Terrorist assassination is a special kind of homicide because there is a target figure and the victim is usually a political victim not an emotional one as in most cases of homicide. The victim is targeted to broadcast a message. This means that people are assassinated because of who they are and for no other reason. Usually the victim is part of a government or large corporation whom the terrorist is attempting to influence. It is a power play.
The terrorist wants to broadcast a message; this means he must strike in a manner that captures the attention of the audience he wants to reach. In the past the attacks have been so spectacular that the audiences of the world have become blase; it is difficult for the modern terrorist to top the acts of the past and he is having a difficult time reaching a broad audience. During the last decade attempts have been made on the lives of The Pope, President Reagan and President Ford. The Pope was the only victim of organized terrorism, but the attempts on Reagan and Ford fall within the definition of terrorism – they were accomplished to elicit a message. In the attempt on Reagan it was a narrow message; Hinkley, the assassin, wanted to get the attention of Jody Foster. These are difficult acts to follow.
If the tank of chemicals in Norfolk had been detonated, the message would have been destructively evident. And although no one claimed responsibility the threat is a pervading, volatile one: those tanks and others like them are waiting. They can be destroyed at any time and the destruction will reach out for miles. The threat could have been from Iraqi terrorists, sympathizers or one of the U.S. groups. The actual political message is not as important as the subtle one that is broadcast as rampant fear; it raises a destructive question: where will the next bomb be placed and what damage will it do.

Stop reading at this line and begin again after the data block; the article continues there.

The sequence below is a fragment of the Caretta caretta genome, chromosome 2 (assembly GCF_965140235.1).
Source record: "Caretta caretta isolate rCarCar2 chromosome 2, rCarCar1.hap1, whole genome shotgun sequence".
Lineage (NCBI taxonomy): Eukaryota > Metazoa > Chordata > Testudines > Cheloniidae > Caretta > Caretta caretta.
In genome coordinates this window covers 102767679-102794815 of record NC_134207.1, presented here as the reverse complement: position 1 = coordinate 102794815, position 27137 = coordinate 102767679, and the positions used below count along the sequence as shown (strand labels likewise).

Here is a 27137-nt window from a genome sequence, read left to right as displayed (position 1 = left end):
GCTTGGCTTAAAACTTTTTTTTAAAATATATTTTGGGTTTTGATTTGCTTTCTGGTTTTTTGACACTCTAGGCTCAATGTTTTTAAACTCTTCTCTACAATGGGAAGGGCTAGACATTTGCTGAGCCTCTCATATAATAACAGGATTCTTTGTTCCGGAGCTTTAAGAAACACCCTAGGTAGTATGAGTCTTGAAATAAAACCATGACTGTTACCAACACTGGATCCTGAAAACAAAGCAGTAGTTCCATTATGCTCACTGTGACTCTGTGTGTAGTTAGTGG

For the terrorist these dialogues of destruction are becoming more difficult. With all the security present at Norfolk it must have been a massive exercise of caution to place the bomb. With the hardcore security surrounding VIPs it is getting difficult to get through the bodyguards and reach the target. And with the increased use of bodyguards and security, the terrorist is faced with the problem of how to escalate his act. He must prepare his act of terrorism in a more and more spectacular way to reach his audience, and this is difficult when the targets are professionally protected.
More and more executives, celebrities and well known personalities are surrounding themselves with bodyguards; this leaves the terrorist looking for an effective target and while he is looking personal security is growing by leaps and bounds. It becomes very difficult to create a dialogue situation – which the terrorist strives for – when the hunter is breathing down one’s neck. This is the situation that has built up during the last decade on an international scale. Worldwide it has been difficult to reach an agreement on what to do bout terrorists and terrorism, but a consensus of sentiment has been clearly growing among nations most clearly affected. The same sentiment is emerging among the large corporations of the world – they are saying enough is enough! The terrorists have over-reached themselves; when it was discovered that destructive acts would be committed even after an agreement was reached, it was clear there is no way to bargain with terrorists.
Now the awareness that security is necessary and that protection can save lives has changed the national mood: the willingness to attack, to fight back has become a predominant mind set. The brutal killings of Hanns-Martin Schleyer and Aldo Moro in the late 1970s was the birth of a new attitude: there would be no more dialogue.
The terrorist has come to know that he must count less and less on the cooperation of his victims to make his operation effective. The terrorist has been forced to use a different demonstration of his power: do first, and if there is to be talk, do it at an opportune, convenient, safe time. The episode in Norfolk is a good example: the bomb was placed without warning or threat. No demands were made and none have been made, but the message was clear.
The Norfolk bombing threat points out a comparatively faint-hearted retreat into a campaign designed more to do economic damage than to take lives, although if the bomb had detonated many lives may have been taken. A million gallon tank of the particular chemical involved would been equal to an atomic bomb if it had exploded. But there is another consideration; it’s possible that the bomb was meant to be discovered. We may have reached a time when only the more determined terrorist will turn to assassination; but there is no way to know or be sure. One thing is certain, the bomb at Norfolk will not be the last; the terrorist cannot afford to tread water, if he does, he is in peril of drowning in oceans of apathy. Public apathy is something the terrorist cannot endure.